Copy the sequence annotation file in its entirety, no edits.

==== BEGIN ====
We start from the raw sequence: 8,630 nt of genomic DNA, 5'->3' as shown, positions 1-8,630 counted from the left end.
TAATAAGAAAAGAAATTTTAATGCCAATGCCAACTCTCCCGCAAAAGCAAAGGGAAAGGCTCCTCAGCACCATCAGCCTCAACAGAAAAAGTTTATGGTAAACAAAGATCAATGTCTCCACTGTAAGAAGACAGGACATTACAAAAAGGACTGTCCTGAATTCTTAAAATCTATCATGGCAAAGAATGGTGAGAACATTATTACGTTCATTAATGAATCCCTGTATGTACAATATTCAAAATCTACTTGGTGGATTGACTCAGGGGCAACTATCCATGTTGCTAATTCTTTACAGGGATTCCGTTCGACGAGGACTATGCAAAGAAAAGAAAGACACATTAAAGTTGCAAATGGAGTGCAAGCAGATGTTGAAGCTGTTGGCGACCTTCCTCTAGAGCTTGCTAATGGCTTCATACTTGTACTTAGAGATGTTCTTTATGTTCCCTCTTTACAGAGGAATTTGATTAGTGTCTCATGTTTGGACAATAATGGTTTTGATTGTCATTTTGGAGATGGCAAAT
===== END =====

We start from the raw sequence: 8,630 nt of genomic DNA, 5'->3' as shown, positions 1-8,630 counted from the left end.
TAATAAGAAAAGAAATTTTAATGCCAATGCCAACTCTCCCGCAAAAGCAAAGGGAAAGGCTCCTCAGCACCATCAGCCTCAACAGAAAAAGTTTATGGTAAACAAAGATCAATGTCTCCACTGTAAGAAGACAGGACATTACAAAAAGGACTGTCCTGAATTCTTAAAATCTATCATGGCAAAGAATGGTGAGAACATTATTACGTTCATTAATGAATCCCTGTATGTACAATATTCAAAATCTACTTGGTGGATTGACTCAGGGGCAACTATCCATGTTGCTAATTCTTTACAGGGATTCCGTTCGACGAGGACTATGCAAAGAAAAGAAAGACACATTAAAGTTGCAAATGGAGTGCAAGCAGATGTTGAAGCTGTTGGCGACCTTCCTCTAGAGCTTGCTAATGGCTTCATACTTGTACTTAGAGATGTTCTTTATGTTCCCTCTTTACAGAGGAATTTGATTAGTGTCTCATGTTTGGACAATAATGGTTTTGATTGTCATTTTGGAGATGGCAAAT